Monday, January 21, 2013


 When we adopted R, we weren't sure how much responsibility we should give a 9 year old.  We found though, that he had none before, and therefore lacked any type of independence.  Before even trying tasks we would give him, like making his bed, he would automatically say "I don't know how," or "I can't do it."  We've come along way in the past 7 months, but he still struggles to find any independence in trying things on his own, before asking for help, or needing to be reminded.  For instance, his pants are on a shelf in his closet.  Before even giving it a second thought, he asked me to get them for him because he couldn't reach them.  I asked him how he thought he could reach them.  I wanted him to think outside the figure out a way to do it on his own.  I could see the lost look on his face, and asked, "What about using the stool from the bathroom?"  Aha, the light bulb came on over his head.  In the beginning, we decided to give him 2 tasks:  making his bed every day and keeping the dog fed and watered.  Since then, we've added putting his own laundry away, which proved to be very difficult for him at first and he would huff and puff in disgust as he was doing it.  Then we added a big brother task, where he takes the little kids to the bathroom before dinner and makes sure their hands are washed.  Whenever I'm cleaning house, he always wants to help me, so I decided to take advantage of it and give him one of the jobs I despise the the bathrooms.  We have 3 bathrooms, so obviously I'm not going to make him clean all of them.  He is only responsible for his bathroom (the kids bathroom).  Would you believe it if I told you he was elated when we gave him this task and cleaned the bathroom with excitement?  I wonder how long that will last.  After cleaning the bathroom, he asked if he could vacuum and mop.  I told him to slow down before he turns into a stay-at-home mom like me, and ends up not having time to play.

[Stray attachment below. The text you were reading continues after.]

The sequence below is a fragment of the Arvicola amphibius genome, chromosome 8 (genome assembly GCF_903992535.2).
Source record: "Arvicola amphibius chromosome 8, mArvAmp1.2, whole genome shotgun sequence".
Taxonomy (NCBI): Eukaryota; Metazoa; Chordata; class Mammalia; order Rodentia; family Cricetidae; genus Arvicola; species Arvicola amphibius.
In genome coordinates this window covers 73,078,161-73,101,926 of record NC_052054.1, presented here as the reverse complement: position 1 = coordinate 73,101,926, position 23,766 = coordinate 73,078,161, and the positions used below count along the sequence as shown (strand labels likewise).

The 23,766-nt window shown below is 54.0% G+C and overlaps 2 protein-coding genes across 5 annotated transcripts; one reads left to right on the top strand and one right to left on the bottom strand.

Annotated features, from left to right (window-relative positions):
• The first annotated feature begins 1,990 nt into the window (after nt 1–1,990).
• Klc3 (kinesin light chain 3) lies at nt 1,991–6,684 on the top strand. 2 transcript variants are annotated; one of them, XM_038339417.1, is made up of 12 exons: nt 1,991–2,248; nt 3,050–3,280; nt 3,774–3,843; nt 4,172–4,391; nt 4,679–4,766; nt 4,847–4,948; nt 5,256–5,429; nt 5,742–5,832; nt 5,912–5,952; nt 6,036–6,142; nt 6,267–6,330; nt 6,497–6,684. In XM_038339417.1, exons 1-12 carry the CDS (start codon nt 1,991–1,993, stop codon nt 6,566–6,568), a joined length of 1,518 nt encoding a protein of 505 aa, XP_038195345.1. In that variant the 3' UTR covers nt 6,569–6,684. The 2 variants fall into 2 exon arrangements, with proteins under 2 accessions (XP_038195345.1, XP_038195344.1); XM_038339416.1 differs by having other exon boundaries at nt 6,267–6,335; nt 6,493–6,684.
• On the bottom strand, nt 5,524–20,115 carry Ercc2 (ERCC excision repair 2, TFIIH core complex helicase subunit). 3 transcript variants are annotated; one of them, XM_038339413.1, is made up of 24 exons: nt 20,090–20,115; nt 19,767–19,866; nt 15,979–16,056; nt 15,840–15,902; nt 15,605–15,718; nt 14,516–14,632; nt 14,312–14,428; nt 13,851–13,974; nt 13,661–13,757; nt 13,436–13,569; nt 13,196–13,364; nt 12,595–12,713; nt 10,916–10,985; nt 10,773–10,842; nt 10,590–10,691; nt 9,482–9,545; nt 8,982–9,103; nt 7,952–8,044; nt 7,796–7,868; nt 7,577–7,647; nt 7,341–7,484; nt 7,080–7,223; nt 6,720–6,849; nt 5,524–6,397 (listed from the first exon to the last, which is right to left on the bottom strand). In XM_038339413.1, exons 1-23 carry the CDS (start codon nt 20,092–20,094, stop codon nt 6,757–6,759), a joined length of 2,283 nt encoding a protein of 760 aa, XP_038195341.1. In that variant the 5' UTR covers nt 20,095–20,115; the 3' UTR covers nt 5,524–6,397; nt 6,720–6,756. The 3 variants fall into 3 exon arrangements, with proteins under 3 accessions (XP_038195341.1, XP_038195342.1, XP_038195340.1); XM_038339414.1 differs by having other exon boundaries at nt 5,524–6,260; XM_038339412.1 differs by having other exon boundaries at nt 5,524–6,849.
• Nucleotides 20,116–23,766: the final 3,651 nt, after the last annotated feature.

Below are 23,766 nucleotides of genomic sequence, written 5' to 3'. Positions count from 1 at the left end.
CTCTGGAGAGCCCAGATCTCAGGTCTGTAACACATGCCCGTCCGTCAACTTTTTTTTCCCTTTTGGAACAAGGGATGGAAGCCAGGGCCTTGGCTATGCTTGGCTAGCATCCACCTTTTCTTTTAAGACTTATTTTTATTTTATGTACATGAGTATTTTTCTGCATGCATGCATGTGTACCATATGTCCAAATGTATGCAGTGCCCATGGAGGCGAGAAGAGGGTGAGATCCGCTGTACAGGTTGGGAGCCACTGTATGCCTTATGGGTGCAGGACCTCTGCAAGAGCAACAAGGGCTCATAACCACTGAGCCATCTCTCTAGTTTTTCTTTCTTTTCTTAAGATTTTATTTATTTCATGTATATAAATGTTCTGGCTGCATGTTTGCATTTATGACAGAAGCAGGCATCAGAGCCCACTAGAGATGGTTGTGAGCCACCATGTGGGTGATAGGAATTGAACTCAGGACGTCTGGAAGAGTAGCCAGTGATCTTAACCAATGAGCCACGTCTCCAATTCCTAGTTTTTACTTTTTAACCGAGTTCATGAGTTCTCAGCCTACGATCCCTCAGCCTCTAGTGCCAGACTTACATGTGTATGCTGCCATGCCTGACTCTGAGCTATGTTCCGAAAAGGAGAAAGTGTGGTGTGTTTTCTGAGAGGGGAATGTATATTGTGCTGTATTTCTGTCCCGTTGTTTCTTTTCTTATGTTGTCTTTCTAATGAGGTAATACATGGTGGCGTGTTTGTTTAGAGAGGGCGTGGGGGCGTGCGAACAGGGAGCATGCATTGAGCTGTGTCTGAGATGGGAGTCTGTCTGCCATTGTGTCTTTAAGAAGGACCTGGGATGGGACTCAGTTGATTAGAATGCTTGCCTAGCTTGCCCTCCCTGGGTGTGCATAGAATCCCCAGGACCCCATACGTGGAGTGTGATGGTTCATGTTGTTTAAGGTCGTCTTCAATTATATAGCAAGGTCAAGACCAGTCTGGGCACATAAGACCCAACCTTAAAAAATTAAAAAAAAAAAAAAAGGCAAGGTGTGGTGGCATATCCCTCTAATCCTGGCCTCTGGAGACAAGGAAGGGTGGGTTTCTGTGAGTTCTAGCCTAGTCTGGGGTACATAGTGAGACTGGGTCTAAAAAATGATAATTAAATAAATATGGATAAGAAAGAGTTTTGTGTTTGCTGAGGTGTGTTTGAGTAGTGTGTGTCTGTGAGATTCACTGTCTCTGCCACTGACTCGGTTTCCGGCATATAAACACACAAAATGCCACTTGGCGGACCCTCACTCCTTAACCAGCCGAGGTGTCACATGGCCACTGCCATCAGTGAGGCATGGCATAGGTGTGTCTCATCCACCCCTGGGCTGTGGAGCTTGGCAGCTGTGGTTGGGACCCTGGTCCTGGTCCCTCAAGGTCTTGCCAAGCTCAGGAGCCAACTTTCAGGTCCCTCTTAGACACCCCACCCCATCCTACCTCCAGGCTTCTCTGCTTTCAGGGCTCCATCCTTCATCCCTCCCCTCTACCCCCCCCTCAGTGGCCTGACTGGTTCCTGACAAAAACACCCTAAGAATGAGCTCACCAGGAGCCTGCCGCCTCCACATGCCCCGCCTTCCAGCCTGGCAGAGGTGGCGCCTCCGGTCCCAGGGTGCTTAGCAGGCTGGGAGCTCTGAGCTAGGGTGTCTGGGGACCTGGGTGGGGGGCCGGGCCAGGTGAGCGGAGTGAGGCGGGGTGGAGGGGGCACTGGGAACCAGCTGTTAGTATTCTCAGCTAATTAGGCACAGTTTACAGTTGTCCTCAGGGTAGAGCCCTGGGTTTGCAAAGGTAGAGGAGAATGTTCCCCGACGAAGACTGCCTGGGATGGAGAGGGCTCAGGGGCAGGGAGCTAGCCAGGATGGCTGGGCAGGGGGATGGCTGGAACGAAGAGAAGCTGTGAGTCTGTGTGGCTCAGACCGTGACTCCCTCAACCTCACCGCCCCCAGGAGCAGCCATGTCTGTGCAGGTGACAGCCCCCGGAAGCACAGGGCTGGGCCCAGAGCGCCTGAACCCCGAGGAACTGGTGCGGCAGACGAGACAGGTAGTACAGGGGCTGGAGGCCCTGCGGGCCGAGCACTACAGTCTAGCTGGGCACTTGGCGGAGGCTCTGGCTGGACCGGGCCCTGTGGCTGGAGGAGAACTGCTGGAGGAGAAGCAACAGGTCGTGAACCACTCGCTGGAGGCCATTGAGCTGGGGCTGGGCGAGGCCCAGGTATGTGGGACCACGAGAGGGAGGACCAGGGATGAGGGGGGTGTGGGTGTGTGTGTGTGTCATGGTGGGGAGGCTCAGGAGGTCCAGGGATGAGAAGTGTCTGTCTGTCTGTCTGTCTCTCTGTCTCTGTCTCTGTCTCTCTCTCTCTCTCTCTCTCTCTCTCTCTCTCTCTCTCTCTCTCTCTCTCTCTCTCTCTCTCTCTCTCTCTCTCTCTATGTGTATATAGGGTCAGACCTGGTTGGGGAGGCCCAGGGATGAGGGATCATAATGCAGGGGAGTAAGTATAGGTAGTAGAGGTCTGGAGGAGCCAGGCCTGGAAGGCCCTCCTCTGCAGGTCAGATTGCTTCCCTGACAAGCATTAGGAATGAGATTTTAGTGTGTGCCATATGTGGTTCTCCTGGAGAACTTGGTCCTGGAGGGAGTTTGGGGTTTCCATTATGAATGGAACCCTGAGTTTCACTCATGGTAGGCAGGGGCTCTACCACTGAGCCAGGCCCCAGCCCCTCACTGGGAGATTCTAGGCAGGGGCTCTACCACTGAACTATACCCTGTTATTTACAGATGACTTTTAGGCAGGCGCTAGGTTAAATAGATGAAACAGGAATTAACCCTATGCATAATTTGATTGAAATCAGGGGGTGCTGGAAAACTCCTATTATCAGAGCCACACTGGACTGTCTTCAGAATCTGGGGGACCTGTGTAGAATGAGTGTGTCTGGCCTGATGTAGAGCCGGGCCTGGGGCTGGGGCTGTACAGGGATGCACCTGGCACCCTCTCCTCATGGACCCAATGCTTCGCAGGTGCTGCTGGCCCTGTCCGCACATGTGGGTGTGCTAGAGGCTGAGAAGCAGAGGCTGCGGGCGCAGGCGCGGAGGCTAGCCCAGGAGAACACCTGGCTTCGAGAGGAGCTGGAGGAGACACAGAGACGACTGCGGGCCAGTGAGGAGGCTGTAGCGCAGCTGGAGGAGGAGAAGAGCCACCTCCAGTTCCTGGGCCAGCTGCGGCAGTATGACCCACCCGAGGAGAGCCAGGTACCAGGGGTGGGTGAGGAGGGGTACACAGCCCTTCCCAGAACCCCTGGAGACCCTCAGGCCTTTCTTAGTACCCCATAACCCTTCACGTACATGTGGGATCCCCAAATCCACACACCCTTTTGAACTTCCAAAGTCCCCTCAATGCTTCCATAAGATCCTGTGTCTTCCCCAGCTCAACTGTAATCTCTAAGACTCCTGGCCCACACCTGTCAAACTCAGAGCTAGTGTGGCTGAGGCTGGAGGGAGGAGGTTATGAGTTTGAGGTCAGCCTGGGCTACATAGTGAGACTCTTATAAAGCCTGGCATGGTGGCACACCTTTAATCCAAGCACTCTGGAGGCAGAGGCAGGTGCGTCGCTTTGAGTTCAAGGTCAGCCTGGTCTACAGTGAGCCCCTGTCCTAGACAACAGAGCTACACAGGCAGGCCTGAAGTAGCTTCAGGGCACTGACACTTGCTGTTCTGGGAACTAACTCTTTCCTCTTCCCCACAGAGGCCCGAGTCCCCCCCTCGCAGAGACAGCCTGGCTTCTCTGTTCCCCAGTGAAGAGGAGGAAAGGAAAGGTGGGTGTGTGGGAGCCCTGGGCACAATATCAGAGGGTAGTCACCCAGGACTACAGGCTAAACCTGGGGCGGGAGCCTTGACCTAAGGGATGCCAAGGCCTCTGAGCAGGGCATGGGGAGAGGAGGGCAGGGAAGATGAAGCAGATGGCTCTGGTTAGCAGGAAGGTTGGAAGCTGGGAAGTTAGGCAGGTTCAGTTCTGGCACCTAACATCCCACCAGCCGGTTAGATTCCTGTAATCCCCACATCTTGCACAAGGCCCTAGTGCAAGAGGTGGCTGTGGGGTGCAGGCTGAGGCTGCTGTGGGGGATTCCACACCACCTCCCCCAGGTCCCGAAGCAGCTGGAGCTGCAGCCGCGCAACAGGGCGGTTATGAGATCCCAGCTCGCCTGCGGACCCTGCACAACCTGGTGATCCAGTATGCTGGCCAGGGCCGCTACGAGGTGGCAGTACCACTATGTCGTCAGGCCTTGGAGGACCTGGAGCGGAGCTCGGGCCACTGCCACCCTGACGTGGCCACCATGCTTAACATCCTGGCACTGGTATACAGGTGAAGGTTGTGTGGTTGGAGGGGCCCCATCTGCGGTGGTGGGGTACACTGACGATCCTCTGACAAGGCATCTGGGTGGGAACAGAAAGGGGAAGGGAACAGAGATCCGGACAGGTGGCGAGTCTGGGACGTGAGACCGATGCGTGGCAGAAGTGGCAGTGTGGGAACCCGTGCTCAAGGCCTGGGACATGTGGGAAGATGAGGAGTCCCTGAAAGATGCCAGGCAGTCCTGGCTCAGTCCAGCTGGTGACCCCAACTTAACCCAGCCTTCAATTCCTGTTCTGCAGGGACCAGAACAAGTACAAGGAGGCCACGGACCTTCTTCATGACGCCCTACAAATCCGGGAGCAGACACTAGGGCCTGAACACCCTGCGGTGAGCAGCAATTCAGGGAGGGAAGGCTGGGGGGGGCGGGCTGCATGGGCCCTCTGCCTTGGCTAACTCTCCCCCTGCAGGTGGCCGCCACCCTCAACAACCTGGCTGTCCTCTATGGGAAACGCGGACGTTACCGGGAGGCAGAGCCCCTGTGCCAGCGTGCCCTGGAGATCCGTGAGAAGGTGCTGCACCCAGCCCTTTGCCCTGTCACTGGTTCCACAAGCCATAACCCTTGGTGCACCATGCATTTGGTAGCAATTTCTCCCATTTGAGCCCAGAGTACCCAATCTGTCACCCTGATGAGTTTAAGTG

Because of his motivation to do things around the house, I decided to make a special chore chart, just for him.  Most days just consist of making his bed and making sure the dog has food and water.  Saturday is his big day of chores.  And Wednesday nights he has to empty all of the trash cans around the house, before the trash goes out on the curb Thursday morning.  If there's one thing I've learned about R, and I don't know if it's just him or all boys his age, is that I have to be very specific and simplify things as much as possible. that I think about it, that's all men in general, right?!  Therefore, I gave him step-by-step instructions on 'How To Clean The Bathroom.'  He also has to dust his enormous collection of model cars that are all over his room on shelves.  And once again, he said, "I can't do that, because I can't reach them."  Instead of telling him how to do it, I asked him what he thought he could use to reach them.  He figured it out  on his own after I made him think about it.

So here is how I began making the 'chalk board chore chart':

Black butcher block paper, sidewalk chalk, scissors, construction paper, shape scissors, glue stick, scotch tape

It's hanging in our laundry room.  The cool thing is you can even use a dry paper towel to wipe the chalk off .

Instructions for cleaning the bathroom

And with all of the left over supplies, I can roll out the paper and let the kids go to town with the chalk.  How fun!

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